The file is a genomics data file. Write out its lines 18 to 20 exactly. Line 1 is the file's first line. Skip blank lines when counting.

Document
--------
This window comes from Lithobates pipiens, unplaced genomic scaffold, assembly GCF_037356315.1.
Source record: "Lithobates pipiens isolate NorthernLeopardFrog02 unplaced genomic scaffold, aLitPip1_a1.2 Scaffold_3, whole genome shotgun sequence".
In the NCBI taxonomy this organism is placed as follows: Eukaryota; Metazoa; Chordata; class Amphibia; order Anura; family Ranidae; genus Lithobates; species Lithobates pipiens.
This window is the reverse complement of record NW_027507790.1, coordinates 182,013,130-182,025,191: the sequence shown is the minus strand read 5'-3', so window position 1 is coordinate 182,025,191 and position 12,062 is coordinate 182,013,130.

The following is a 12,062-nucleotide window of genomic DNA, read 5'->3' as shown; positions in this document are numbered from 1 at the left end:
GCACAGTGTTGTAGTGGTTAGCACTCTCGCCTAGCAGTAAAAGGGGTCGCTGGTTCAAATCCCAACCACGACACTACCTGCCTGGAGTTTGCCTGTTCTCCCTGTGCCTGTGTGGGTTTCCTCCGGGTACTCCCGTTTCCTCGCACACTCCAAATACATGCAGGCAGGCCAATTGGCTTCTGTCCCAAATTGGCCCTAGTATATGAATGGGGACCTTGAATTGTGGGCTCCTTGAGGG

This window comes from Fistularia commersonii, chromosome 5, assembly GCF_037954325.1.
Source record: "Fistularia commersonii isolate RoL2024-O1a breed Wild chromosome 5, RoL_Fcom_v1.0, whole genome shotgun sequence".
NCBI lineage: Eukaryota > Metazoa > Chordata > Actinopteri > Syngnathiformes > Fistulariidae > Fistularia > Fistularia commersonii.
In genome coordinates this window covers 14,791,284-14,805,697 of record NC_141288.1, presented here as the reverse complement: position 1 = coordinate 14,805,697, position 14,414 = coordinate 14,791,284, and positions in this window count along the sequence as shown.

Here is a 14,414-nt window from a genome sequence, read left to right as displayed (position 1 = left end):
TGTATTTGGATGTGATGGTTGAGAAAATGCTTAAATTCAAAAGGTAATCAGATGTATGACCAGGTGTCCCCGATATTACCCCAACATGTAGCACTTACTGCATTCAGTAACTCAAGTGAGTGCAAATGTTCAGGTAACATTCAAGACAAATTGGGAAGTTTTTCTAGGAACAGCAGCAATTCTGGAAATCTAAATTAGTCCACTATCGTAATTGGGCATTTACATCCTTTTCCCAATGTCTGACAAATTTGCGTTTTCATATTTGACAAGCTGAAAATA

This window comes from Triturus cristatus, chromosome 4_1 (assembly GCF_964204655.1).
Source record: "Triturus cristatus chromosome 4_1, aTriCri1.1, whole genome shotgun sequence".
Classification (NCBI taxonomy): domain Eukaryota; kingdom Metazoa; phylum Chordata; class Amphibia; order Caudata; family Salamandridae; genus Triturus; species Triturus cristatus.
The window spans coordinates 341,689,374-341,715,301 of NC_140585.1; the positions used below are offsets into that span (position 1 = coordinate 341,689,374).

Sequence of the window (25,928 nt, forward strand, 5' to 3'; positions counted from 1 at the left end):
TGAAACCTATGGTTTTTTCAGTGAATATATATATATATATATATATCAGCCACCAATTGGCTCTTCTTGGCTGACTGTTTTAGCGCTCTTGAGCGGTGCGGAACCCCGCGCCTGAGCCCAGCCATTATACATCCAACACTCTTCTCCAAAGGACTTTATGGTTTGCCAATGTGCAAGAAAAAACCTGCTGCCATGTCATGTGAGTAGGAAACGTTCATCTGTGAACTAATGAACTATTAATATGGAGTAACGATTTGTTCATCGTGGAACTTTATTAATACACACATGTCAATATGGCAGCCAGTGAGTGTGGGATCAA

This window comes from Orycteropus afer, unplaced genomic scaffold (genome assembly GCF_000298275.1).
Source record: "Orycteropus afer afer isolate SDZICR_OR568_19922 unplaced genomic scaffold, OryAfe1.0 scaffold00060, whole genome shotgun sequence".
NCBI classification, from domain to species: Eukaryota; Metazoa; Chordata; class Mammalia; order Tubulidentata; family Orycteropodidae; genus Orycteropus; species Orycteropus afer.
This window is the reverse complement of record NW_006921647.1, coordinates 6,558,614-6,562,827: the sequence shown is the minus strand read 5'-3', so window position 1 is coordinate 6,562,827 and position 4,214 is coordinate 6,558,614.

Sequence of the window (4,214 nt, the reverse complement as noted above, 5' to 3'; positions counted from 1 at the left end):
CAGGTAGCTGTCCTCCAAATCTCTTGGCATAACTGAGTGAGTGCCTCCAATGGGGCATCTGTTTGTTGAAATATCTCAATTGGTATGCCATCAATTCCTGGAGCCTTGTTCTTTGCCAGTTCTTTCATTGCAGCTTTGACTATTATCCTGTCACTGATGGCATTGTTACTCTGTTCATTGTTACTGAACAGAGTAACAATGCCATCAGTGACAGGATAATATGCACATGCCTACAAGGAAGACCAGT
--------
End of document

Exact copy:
TGAAACCTATGGTTTTTTCAGTGAATATATATATATATATATATATCAGCCACCAATTGGCTCTTCTTGGCTGACTGTTTTAGCGCTCTTGAGCGGTGCGGAACCCCGCGCCTGAGCCCAGCCATTATACATCCAACACTCTTCTCCAAAGGACTTTATGGTTTGCCAATGTGCAAGAAAAAACCTGCTGCCATGTCATGTGAGTAGGAAACGTTCATCTGTGAACTAATGAACTATTAATATGGAGTAACGATTTGTTCATCGTGGAACTTTATTAATACACACATGTCAATATGGCAGCCAGTGAGTGTGGGATCAA

This window comes from Orycteropus afer, unplaced genomic scaffold (genome assembly GCF_000298275.1).
Source record: "Orycteropus afer afer isolate SDZICR_OR568_19922 unplaced genomic scaffold, OryAfe1.0 scaffold00060, whole genome shotgun sequence".